While some of these one room and rural schools have been lost to history, a number have been repurposed to be everything from private homes to churches. The Indian Hills School on North Main Street was one of the latest rural schools to be built in the 1950s before it ended up being closed in the 1960s. It is now home to the Faith Victory Fellowship church.
Historians have estimated that there were more than 7,200 one room schools in Michigan. The development of schools evolved over the years from the small one room schools to slightly larger rural schools and then union or graded schools in villages, towns and cities. Larger school buildings including space for physical education became the norm in the early decades of the 1900s.
In Buchanan, the memories of those one room and rural schools will remain although the annual reunion will no longer be held. The history of the different schools, the friendships made, the classes held and the special programs observed will always be there through the stories passed down through families and the records available at the library.
The first rural school reunion was held in 1987 with Dorothy Clark Hamilton, a former teacher, organizing the gathering. In those early years, as many as 100 people or more attended the annual reunion held the first Saturday of August.
Reunion attendee Kay Craw memorialized the history and people’s memories with the publication of a booklet in 2012 for the reunion’s 25th anniversary. Craw did not attend a one room or rural school herself but got interested in the history after attending reunions with her husband, Mike, a Miller School alumnae.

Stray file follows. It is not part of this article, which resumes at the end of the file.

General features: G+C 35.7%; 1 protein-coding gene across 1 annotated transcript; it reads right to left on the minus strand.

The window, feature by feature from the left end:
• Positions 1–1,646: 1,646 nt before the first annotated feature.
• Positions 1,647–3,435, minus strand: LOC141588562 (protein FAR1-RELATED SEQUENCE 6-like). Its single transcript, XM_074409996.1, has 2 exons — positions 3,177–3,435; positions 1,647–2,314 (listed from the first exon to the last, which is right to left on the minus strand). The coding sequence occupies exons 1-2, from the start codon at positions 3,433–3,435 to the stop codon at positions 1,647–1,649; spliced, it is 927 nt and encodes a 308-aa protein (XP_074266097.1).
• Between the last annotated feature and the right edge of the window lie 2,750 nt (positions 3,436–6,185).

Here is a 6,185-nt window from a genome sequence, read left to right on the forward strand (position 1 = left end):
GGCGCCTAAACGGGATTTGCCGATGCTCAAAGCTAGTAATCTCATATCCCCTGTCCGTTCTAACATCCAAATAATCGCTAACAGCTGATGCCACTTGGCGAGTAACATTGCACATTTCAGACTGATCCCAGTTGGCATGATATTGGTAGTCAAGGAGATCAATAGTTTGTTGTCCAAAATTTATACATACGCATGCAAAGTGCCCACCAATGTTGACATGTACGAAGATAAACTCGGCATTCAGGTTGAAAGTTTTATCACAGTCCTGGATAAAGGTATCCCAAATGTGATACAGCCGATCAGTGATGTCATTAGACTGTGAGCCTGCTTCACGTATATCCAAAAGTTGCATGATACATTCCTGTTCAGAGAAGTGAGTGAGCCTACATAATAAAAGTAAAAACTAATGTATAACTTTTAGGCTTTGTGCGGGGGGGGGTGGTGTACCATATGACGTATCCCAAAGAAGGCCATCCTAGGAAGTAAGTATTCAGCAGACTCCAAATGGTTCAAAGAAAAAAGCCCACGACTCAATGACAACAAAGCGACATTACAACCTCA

“Being the curious cat that I am, I started checking with the Berrien Historical Society in Berrien Springs, the Intermediate School District and libraries in Berrien Springs, Buchanan and Niles looking for information,” she wrote in the introduction to the 2012 booklet. “I found that there were 21 schools within a five-mile radius of Buchanan.”
The result of her efforts was not only the 83-page spiral bound book that was published that year but also a much larger compilation of information and photos in two large notebooks that is housed in the Buchanan District Library’s local history room.
As Craw also notes in the book’s introduction, she started a campaign to collect as many records as she could. While the intermediate school district had kept records of attendance and grades, everything else such as class pictures, programs and school board minutes had been thrown out with only some of it rescued and saved.
“When all the schools were consolidated in the 1950s and 1960s, all the stuff came into the Buchanan schools and a lot gotten thrown away or taken home,” she said. “It upset me, and I decided to do what I could to gather up the information that was out there. It’s been a real journey and a very interesting journey, I’ve learned a lot.”